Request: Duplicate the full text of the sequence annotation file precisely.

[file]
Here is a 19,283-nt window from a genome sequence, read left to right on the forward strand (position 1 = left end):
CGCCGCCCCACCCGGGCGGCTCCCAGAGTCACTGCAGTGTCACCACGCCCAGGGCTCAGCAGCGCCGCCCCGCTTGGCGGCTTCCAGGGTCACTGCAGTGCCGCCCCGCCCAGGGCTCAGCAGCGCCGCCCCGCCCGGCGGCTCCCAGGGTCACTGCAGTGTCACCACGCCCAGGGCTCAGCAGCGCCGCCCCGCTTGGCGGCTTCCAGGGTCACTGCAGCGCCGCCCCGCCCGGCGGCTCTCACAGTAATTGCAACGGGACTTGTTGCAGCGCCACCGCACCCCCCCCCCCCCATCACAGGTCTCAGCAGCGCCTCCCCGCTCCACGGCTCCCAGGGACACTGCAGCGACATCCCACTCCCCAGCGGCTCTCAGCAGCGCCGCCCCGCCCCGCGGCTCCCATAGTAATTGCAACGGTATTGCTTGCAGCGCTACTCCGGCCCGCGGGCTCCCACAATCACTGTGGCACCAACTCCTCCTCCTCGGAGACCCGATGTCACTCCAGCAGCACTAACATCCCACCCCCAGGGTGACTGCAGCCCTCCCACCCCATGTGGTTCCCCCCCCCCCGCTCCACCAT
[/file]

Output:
Here is a 19,283-nt window from a genome sequence, read left to right on the forward strand (position 1 = left end):
CGCCGCCCCACCCGGGCGGCTCCCAGAGTCACTGCAGTGTCACCACGCCCAGGGCTCAGCAGCGCCGCCCCGCTTGGCGGCTTCCAGGGTCACTGCAGTGCCGCCCCGCCCAGGGCTCAGCAGCGCCGCCCCGCCCGGCGGCTCCCAGGGTCACTGCAGTGTCACCACGCCCAGGGCTCAGCAGCGCCGCCCCGCTTGGCGGCTTCCAGGGTCACTGCAGCGCCGCCCCGCCCGGCGGCTCTCACAGTAATTGCAACGGGACTTGTTGCAGCGCCACCGCACCCCCCCCCCCCCATCACAGGTCTCAGCAGCGCCTCCCCGCTCCACGGCTCCCAGGGACACTGCAGCGACATCCCACTCCCCAGCGGCTCTCAGCAGCGCCGCCCCGCCCCGCGGCTCCCATAGTAATTGCAACGGTATTGCTTGCAGCGCTACTCCGGCCCGCGGGCTCCCACAATCACTGTGGCACCAACTCCTCCTCCTCGGAGACCCGATGTCACTCCAGCAGCACTAACATCCCACCCCCAGGGTGACTGCAGCCCTCCCACCCCATGTGGTTCCCCCCCCCCCGCTCCACCAT